Political parties police themselves on using voters’ personal data: watchdog

OTTAWA — The federal privacy watchdog is calling on the government to address significant gaps in the law that leave political parties to police themselves when it comes to how they collect and use data on voters.

Speaking to a parliamentary committee today, federal privacy commissioner Daniel Therrien says political parties are only bound by internal, voluntary privacy policies and he’s concerned that no independent body ensures they follow their own rules.

Therrien has been calling for changes to strengthen privacy laws to cover how political parties use data and he says that, with a recent international scandal involving Facebook, there’s never been a better time for action.

His testimony comes as policy-makers and regulators around the world examine how to better protect users’ online data following a scandal that allegedly saw the personal information of millions of Facebook users improperly accessed for political purposes.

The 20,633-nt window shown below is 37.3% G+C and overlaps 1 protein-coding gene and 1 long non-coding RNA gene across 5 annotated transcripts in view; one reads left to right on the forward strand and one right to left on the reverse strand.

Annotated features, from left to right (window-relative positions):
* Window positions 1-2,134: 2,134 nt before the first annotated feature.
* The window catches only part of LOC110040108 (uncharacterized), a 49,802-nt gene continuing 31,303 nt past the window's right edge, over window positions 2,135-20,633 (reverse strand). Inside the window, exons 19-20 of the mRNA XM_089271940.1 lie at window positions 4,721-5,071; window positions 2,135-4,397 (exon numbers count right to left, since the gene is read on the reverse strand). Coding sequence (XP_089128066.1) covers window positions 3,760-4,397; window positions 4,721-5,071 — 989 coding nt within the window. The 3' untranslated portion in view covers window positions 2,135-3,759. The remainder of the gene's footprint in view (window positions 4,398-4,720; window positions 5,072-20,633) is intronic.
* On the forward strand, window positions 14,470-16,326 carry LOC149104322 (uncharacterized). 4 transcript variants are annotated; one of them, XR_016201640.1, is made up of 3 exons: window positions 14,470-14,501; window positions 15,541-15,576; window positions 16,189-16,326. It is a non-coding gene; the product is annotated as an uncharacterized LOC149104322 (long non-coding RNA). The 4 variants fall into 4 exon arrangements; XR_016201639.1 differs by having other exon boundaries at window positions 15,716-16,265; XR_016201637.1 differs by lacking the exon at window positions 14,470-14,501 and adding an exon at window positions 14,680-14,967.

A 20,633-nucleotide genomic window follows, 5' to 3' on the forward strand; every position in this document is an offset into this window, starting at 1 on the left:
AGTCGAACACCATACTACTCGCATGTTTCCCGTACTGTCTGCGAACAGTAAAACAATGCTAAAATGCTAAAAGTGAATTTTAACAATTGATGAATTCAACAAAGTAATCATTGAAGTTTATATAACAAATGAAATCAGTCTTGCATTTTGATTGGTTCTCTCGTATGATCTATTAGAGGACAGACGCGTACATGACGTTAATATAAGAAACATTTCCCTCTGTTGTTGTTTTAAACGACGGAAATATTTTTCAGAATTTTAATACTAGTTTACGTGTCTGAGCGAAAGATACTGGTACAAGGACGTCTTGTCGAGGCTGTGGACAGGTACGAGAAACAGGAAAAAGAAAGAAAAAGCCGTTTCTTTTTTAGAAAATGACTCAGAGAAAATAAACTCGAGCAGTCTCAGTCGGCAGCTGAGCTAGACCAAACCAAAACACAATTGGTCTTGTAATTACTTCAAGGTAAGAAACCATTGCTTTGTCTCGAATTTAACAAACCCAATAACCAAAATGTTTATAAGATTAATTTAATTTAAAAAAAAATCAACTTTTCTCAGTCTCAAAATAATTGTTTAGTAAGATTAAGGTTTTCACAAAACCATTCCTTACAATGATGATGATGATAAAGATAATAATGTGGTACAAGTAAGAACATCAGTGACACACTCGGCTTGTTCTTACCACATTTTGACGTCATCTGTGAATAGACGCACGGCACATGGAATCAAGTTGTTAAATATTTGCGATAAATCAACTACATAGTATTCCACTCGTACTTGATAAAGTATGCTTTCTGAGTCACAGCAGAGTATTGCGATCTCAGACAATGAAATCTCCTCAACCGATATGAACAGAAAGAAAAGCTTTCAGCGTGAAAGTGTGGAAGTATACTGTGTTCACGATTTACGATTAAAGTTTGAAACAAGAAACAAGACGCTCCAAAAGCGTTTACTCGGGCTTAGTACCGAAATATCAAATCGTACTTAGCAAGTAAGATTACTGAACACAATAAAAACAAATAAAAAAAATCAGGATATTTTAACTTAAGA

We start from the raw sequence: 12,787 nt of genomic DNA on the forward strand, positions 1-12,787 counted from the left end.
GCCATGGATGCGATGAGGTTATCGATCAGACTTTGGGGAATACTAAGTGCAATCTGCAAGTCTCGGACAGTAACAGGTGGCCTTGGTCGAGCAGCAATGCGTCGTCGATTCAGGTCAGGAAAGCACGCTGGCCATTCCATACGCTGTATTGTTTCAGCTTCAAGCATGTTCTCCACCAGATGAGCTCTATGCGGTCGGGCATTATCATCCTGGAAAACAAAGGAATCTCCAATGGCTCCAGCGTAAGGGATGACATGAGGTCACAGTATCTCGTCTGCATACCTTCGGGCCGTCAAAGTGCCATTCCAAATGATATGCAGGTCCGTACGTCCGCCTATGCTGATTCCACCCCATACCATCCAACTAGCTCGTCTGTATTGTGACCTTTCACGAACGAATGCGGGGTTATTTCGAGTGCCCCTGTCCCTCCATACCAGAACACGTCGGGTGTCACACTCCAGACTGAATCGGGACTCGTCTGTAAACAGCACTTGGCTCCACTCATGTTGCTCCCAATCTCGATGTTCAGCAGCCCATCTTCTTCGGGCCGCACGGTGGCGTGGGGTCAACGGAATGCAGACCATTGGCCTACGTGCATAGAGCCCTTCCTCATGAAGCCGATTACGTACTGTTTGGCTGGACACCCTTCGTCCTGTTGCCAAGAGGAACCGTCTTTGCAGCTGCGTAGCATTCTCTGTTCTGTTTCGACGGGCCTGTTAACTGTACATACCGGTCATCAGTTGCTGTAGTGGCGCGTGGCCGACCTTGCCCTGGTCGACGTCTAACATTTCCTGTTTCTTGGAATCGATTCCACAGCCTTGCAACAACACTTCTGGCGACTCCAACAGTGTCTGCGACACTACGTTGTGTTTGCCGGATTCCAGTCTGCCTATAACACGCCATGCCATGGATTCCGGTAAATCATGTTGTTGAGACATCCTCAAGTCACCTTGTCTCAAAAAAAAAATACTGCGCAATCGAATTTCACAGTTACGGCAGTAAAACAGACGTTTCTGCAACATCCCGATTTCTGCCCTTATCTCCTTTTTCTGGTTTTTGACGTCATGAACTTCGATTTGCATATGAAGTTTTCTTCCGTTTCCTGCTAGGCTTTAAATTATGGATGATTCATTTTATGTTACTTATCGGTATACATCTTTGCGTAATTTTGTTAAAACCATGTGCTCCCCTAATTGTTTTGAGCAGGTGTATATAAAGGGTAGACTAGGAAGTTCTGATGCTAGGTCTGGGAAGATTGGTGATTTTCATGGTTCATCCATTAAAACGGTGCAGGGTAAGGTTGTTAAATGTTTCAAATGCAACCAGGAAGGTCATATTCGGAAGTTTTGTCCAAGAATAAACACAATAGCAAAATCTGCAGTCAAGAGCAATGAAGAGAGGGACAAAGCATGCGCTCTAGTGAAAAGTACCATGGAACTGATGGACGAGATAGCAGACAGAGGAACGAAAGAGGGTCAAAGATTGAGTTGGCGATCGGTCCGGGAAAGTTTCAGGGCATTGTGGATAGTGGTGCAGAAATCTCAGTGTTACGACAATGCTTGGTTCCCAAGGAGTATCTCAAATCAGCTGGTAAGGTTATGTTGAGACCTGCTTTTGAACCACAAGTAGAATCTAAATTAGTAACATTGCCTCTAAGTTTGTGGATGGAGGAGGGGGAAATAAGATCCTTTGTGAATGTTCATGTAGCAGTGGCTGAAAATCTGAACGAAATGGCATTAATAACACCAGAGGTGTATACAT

Facebook estimates the personal data of 622,161 users in Canada — and nearly 87 million worldwide — was inappropriately harvested by firms that allegedly used the information to help deliver electoral wins in the U.K. Brexit referendum and the 2016 U.S. presidential campaign.

Therrien’s office recently joined forces with British Columbia’s privacy commissioner to investigate Facebook and Canadian company AggregateIQ Data Services Ltd. — two firms at the centre of the global uproar over the unauthorized use of social-media data.

He says the investigation, which allows includes collaboration with the U.K. privacy commissioner, is “somewhat complex,” but he hopes to conclude it within a year.

The Canadian Press

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